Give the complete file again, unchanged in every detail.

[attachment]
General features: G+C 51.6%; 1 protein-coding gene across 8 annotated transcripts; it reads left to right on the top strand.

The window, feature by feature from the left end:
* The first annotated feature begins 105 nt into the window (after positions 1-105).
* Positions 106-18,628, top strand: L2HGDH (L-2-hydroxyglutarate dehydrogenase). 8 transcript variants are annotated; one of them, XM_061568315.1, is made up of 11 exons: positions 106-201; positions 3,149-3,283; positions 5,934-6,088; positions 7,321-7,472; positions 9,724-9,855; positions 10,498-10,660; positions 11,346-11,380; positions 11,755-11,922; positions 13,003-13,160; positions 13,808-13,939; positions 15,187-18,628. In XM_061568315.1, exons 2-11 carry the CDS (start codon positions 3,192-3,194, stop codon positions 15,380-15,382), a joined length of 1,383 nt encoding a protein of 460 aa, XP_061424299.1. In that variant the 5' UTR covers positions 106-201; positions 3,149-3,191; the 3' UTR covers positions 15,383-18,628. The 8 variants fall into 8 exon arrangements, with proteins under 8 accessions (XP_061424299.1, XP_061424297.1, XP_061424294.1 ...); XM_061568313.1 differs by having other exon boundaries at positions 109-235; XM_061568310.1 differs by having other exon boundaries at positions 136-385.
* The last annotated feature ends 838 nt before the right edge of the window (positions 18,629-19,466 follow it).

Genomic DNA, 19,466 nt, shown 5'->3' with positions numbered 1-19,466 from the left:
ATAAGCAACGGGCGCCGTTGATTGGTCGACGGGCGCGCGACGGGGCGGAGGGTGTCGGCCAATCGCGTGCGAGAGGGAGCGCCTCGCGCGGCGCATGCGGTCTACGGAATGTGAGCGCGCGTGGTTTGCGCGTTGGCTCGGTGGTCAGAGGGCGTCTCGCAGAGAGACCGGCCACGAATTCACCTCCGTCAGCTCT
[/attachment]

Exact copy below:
General features: G+C 51.6%; 1 protein-coding gene across 8 annotated transcripts; it reads left to right on the top strand.

The window, feature by feature from the left end:
* The first annotated feature begins 105 nt into the window (after positions 1-105).
* Positions 106-18,628, top strand: L2HGDH (L-2-hydroxyglutarate dehydrogenase). 8 transcript variants are annotated; one of them, XM_061568315.1, is made up of 11 exons: positions 106-201; positions 3,149-3,283; positions 5,934-6,088; positions 7,321-7,472; positions 9,724-9,855; positions 10,498-10,660; positions 11,346-11,380; positions 11,755-11,922; positions 13,003-13,160; positions 13,808-13,939; positions 15,187-18,628. In XM_061568315.1, exons 2-11 carry the CDS (start codon positions 3,192-3,194, stop codon positions 15,380-15,382), a joined length of 1,383 nt encoding a protein of 460 aa, XP_061424299.1. In that variant the 5' UTR covers positions 106-201; positions 3,149-3,191; the 3' UTR covers positions 15,383-18,628. The 8 variants fall into 8 exon arrangements, with proteins under 8 accessions (XP_061424299.1, XP_061424297.1, XP_061424294.1 ...); XM_061568313.1 differs by having other exon boundaries at positions 109-235; XM_061568310.1 differs by having other exon boundaries at positions 136-385.
* The last annotated feature ends 838 nt before the right edge of the window (positions 18,629-19,466 follow it).

Genomic DNA, 19,466 nt, shown 5'->3' with positions numbered 1-19,466 from the left:
ATAAGCAACGGGCGCCGTTGATTGGTCGACGGGCGCGCGACGGGGCGGAGGGTGTCGGCCAATCGCGTGCGAGAGGGAGCGCCTCGCGCGGCGCATGCGGTCTACGGAATGTGAGCGCGCGTGGTTTGCGCGTTGGCTCGGTGGTCAGAGGGCGTCTCGCAGAGAGACCGGCCACGAATTCACCTCCGTCAGCTCT